“It’s important for property owners to realize there are regulations about signs,” says the DOB’s Sullivan, “and that you need to get a permit to install a sign, and that you can be subject to significant fines for violations.”

Few co-ops and condos in the city actually have what the city defines as “advertising signs,” one of four signage categories. These are signs that draw attention to “a business, profession, commodity, service or entertainment” in a different building – technically, in a different “zoning lot” – than the one that carries the sign. This is as opposed to “accessory signs,” which draw attention to businesses, professions, and others in the same building. (“Illuminated signs” and “flashing signs” are the additional regulated categories.)

The first and most important step in exploring signage is to see if your area is zoned for it. In many parts of the city, particularly those places where an ad might face a major highway or a park, billboards are forbidden.

“Anything regarding signage and land-use issues revolves around city zoning,” says Mitch Schwartz, vice president of government and public affairs for the media conglomerate Clear Channel Outdoor, one of the largest outdoor-advertising companies in the city. “If the zoning is right, a building has the opportunity to put up signage. If the zoning doesn’t allow signage, no. Like anything else in real estate, it’s all about location, location, location. The city is pretty good at walking you through it.”

The DOB does have several resources online, and the Department of City Planning has zoning maps. But Mary Cosmark, a partner at Rosen, Livingston & Cholst, cautions: “You need a zoning expert, beyond just a trained lawyer,” to read them. “The zoning resolution is extremely arcane and it’s amended pretty often, so you have to be familiar with all the amendments as well as the standing regulations. It really requires a law firm that specializes in land-use issues.”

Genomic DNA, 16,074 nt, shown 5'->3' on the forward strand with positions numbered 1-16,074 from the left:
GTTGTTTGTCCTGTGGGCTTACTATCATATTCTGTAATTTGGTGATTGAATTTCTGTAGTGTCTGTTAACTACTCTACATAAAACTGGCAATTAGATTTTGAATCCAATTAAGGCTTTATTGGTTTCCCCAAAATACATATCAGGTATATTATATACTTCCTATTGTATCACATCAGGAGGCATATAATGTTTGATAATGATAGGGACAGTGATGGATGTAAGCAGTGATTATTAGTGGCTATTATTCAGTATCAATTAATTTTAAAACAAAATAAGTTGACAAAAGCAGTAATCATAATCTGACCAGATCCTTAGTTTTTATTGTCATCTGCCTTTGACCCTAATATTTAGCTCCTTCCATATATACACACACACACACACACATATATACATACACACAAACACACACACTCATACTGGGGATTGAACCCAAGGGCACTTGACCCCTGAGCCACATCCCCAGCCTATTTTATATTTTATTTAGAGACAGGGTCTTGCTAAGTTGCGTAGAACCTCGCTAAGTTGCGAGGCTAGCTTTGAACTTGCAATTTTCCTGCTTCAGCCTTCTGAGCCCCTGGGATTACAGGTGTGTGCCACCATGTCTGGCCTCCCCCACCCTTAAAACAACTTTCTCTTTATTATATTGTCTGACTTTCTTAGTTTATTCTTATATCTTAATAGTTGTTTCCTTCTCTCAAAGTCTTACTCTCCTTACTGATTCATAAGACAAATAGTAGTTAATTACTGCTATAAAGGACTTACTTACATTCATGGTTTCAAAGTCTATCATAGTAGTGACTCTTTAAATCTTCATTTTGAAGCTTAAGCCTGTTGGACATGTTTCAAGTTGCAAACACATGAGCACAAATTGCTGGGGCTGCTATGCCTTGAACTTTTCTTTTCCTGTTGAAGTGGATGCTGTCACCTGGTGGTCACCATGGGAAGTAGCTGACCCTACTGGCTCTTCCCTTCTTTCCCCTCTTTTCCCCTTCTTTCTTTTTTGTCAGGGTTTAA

Jesse Masyr, a partner in Wachtel & Masyr, one such firm, says it’s true that “the zoning-map site isn’t really a user-friendly document, and it doesn’t have an index.” But, he believes, “a reasonably intelligent person could learn to read them.”

Once you’ve determined that you’re in an area indeed zoned for billboards, the next step is to find an outdoor-advertising company (OAC). New York City makes this part easy: since August 2006, such companies doing business here have to be registered with the city. You can find a list (“DOB Sign Registration Program OACs”), with names, addresses, and phone numbers, at the government’s website (see address on p. 39).

You choose an OAC the same way you choose a managing agent or a capital-improvement contractor. “You’ve got to interview them, understand the legal parameters and stress that safety issues are paramount,” says Schwartz. “You’ve got to be comfortable.”

Don’t forget to address content issues. Andrew Freedman, an associate at Cosmark’s firm, recalls working on a deal where “there was a solid paragraph of text defining what uses were not appropriate for the sign – what’s offensive, what’s not offensive.”

An example of the former? “Strip clubs,” Freedman says. “Some buildings might not want liquor ads. And nobody’s allowed to do cigarette billboards,” he notes, referring to the federal Attorney General Master Tobacco Settlement Agreement of 1999.

You need to be aware of structural and even weather issues. Theresa Racht, a partner at Racht & Taffae, mentions one co-op in northern Manhattan, near the Hudson River that “would do it in a heartbeat, but the wind up there is prohibitive. They also have lightning issues. You may have a building with what seems like a perfect big, exposed space, but there have been some accidents with signs because of wind.”